Round 14 of the NRL season saw the Bulldogs spring a massive upset, the Broncos charge onwards and upwards, and a new Tiger have an awful afternoon against the Sea Eagles.
Read on as we take a look back at some of the biggest hits and misses of the weekend.
The Bulldogs are back baby!
Monday couldn't have gone any better for Canterbury. They shocked the Eels and the rugby league world with a 34-4 thrashing -- arguably the most surprising result of the season so far. It's just the Dogs' third win from 14 games, but it's a big one; against a rival that is considered a genuine premiership contender.
But it was more than just a win, it was a performance that suggests there really is light at the end of the tunnel in a season where the Bulldogs have already parted ways with their coach. In 10 matches under Trent Barrett this year the team scored a paltry 96 points. They've scored 98 under interim coach Mick Potter in the four games since, which is a huge improvement from 9.6 points per game to 24.5 (only three clubs have scored 25 points per game or better this season).
Their most spectacular attacking option combines the biggest strengths of their two highest-profile recruits. Matt Burton's kicking game is almost as explosive a weapon as Josh Addo-Carr's speed, and when the five-eighth kicks for his winger early in the tackle count it's lethal. Burton set up three tries on Monday, including two for Addo-Carr, while the speedster scored a hat trick to pile more pressure on NSW selectors after his shock snubbing for the State of Origin series opener.
Burton revealed after the game that Potter had encouraged them to play with greater freedom, to enjoy themselves and back their abilities.
It's true the Bulldogs may have caught Parramatta at just the right time -- the Eels had had a few days off and looked rusty after their bye week -- but if Canterbury can attack and defend as well as they did on Monday they'll win a lot more games between now and the end of 2022.
- Dominic Brock
Kevolution is bringing real results for the Broncos
After two disastrous seasons, the Brisbane Broncos are well and truly back.
Saturday's gritty win over the Raiders -- the Broncos clinching the victory despite losing their best forward Payne Haas, their best playmaker Adam Reynolds and strike centre Herbie Farnworth to injury -- extended Brisbane's winning streak to seven games. It's their longest streak since the 2015 season, the year Wayne Bennett guided the team to the Grand Final (one of the all-time classic deciders, albeit a one-point loss to the Cowboys).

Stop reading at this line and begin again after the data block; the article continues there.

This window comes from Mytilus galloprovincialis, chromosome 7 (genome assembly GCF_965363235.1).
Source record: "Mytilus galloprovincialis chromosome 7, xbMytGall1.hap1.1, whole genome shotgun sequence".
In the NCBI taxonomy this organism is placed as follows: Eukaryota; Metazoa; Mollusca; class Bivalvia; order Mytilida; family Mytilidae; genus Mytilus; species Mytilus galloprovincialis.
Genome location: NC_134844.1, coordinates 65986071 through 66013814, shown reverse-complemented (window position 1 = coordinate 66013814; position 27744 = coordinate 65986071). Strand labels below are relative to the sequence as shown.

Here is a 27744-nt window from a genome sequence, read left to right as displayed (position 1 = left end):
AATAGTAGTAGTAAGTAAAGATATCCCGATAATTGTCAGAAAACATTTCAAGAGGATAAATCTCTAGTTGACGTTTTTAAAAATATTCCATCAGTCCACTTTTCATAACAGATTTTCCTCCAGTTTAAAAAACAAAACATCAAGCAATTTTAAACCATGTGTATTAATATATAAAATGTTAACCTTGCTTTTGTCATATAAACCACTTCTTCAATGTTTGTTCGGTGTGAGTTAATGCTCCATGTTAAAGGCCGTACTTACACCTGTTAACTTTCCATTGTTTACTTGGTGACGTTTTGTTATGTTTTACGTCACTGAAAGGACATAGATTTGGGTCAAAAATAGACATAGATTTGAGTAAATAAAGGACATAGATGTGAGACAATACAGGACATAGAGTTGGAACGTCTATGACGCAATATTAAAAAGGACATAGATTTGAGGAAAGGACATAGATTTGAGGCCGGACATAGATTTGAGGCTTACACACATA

Kevin Walters' current Broncos side is still long odds to reach the decider, but at this point it's hard to argue that they're not a good team.
Now comes the hard part. Haas, Reynolds and Farnworth are all tough players to replace, especially in the middle of an Origin campaign that also brings a heavy workload for the likes of Pat Carrigan, Selwyn Cobbo and Kotoni Staggs. And even if the Broncos were fully fit it would be a big ask to keep the streak going against this week's opponents Melbourne.
But with Brisbane unearthing a crop of rising stars -- Cobbo has been a revelation on the wing, and Ezra Mam looks a great prospect at five-eighth -- there are a lot of reasons for Broncos fans to smile regardless of what happens against the Storm.
- Dominic Brock
Terrible afternoon for Tigers' Naden
Brent Naden left the Bulldogs mid-season seeking greener pastures at Wests Tigers. Despite being in a desperate position themselves, and lacking try-scoring options, the Bulldogs didn't put up a fight.
Naden hasn't exactly set the world on fire in the black, gold and white and had a simply awful afternoon against Manly at Campbelltown on Sunday.